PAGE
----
Bishop Elaine Stanovsky

But Stanovsky was not finished. On February 22, she announced that the Oregon-Idaho Annual Conference (which she also serves) is hiring a half-time LGBTQ+ Advocacy Coordinator for the conference. The Rev. Dr. Brett Webb-Mitchell is a Presbyterian Church (USA) pastor and was an Assistant Professor of Christian Nurture at Duke Divinity School. He and his partner, Dean, have been together for 22 years and have two adult children.

In deference to the fact that the Book of Discipline forbids the spending of church funds “to promote the acceptance of homosexuality” (¶ 613.19), funding for this position is being received from The Collins Foundation, a family foundation located in Portland, Oregon, dedicated to “diversity, equity, and inclusion.” Many of the activities to be supported by Webb-Mitchell are conducted in partnership with the Love Your Neighbor Coalition, the group that has been promoting at General Conference a change in the United Methodist teachings in order to allow same-sex weddings and the ordination of practicing homosexuals. (This is in addition to the extravagant funding that pro-gay General Conference efforts have received from wealthy non-United Methodist foundations such as the Arcus Foundation, the Evelyn and Walter Haas Jr. Fund, and the E. Rhodes and Leona B. Carpenter Foundation.)

These two announcements, within days of each other, constitute a double-barreled assault on the church’s standards and further diminish prospects of an amicable resolution of the current impasse in our church. Along with the continued service of married lesbian Bishop Karen Oliveto in the Mountain Sky Area (despite the Judicial Council ruling her consecration illegal), this escalation in the form of the appointment of two openly gay clergy to annual conference leadership positions is an “in your face” repudiation of United Methodist polity and discipline.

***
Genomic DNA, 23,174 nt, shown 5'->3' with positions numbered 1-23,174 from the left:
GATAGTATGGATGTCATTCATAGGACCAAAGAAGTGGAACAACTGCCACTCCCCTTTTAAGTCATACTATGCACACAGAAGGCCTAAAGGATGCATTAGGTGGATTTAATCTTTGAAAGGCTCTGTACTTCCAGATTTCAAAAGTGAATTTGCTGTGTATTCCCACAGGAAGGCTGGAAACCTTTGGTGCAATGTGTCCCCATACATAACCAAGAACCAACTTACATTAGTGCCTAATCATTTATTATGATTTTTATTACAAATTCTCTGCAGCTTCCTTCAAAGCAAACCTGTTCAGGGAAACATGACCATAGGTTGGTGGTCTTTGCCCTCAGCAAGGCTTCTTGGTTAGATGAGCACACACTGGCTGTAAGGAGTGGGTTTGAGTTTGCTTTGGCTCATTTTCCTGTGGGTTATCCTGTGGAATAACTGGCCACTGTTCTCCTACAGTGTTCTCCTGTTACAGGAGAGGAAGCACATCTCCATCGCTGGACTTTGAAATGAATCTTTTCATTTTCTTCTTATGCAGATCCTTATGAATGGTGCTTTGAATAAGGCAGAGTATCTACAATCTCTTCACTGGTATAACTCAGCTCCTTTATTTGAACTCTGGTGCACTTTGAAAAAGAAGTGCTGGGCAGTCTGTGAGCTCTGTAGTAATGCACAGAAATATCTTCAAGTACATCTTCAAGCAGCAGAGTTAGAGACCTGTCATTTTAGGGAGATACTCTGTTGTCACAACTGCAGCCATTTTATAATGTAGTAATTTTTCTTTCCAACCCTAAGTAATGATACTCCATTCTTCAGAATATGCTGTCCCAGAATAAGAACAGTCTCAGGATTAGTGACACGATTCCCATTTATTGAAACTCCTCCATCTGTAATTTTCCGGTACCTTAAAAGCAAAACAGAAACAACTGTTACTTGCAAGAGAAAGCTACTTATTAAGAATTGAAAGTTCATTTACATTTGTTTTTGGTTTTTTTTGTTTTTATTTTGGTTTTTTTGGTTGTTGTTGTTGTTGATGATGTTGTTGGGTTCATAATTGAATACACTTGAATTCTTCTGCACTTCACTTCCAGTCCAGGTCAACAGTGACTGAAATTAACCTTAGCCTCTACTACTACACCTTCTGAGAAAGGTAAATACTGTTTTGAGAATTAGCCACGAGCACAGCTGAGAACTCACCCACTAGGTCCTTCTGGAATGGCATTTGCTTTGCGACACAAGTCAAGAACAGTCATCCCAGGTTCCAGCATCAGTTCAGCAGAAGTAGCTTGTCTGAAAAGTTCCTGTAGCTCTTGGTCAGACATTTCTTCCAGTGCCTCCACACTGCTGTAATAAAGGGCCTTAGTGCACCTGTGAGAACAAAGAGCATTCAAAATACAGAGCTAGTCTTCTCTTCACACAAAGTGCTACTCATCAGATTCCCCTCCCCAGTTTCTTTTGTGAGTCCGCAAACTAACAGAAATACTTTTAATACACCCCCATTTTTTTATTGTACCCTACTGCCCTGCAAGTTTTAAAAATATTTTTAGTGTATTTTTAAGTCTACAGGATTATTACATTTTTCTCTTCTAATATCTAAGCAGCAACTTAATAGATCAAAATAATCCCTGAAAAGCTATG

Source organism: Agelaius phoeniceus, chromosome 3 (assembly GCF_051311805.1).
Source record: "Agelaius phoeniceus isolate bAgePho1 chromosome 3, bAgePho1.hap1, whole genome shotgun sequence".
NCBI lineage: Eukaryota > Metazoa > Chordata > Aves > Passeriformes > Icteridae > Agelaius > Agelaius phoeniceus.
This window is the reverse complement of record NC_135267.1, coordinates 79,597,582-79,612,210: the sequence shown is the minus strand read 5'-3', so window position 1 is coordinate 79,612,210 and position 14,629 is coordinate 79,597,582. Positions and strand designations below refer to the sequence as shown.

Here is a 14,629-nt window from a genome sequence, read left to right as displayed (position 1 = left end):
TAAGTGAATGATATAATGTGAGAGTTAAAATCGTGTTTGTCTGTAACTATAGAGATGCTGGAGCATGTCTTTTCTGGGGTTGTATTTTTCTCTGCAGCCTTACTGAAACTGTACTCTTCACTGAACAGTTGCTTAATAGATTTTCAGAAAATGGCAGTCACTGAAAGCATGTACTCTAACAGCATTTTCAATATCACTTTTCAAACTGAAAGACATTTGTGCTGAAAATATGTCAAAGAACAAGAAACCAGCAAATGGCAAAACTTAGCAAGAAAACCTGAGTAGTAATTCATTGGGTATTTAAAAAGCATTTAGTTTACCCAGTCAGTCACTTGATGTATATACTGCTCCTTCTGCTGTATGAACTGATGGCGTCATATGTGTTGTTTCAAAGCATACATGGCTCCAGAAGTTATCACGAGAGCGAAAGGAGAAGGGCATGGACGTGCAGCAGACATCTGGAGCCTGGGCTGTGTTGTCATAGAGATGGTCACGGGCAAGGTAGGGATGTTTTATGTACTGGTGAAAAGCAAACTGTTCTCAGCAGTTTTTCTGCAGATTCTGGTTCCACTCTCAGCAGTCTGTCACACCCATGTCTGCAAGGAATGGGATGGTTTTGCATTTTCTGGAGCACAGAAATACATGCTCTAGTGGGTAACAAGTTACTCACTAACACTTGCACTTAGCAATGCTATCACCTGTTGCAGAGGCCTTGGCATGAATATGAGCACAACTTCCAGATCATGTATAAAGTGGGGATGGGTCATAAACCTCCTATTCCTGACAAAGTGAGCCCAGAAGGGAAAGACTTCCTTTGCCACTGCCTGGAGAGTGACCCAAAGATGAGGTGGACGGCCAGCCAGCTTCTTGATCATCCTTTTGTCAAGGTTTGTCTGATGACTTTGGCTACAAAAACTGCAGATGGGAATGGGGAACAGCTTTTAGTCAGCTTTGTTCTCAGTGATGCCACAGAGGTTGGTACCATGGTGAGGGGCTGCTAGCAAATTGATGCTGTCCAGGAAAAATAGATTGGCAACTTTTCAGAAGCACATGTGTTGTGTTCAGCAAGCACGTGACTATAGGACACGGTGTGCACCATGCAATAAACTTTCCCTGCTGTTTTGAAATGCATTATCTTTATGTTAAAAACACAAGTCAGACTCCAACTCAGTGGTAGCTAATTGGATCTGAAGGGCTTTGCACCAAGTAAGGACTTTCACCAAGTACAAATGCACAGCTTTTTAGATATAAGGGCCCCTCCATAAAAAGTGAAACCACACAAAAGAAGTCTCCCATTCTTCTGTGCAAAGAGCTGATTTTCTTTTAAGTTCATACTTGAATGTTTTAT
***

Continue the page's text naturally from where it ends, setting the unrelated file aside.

As the Commission on a Way Forward conducts its eighth meeting next week and prepares to send its final report to the Council of Bishops, it has become more apparent than ever that we are two churches pretending to be one.


Big Picture Status of United Methodism – Part III (Europe/Asia)

Students from Wesley Divinity Seminary, Wesleyan University, flash smiles and signs of affirmation during a march and rally in Quezon City, Philippines. Photo by SJ Earl Canlas and Jimuel Mari.

Over the last several weeks of Perspective, I have been surveying the growth and decline of United Methodism around the globe. The statistical report is available here. The big picture is that most of Methodism around the globe is in decline, with the exception of certain regions in Africa. In Part 1, I went into more detail about Africa. Two weeks ago, I surveyed the situation in the United States.

Rounding out our big picture look at the denomination, our attention turns to Europe and Asia. Observers of membership statistics will notice a dramatic dip in the Philippines from 216,300 in 2015 to 140,235 in 2016. That represents more than one-third drop in membership.

According to sources in the Philippines, the difference does not reflect a sudden one-year decline in membership but is due in part to more rigorous attention to accuracy that began several years ago (not solely due to the change in reporting requirements instituted by the 2016 General Conference).

As it stands, the current membership of United Methodism in The Philippines is roughly equivalent to the size of the Illinois Great Rivers Annual Conference or Upper New York or Alabama-West Florida.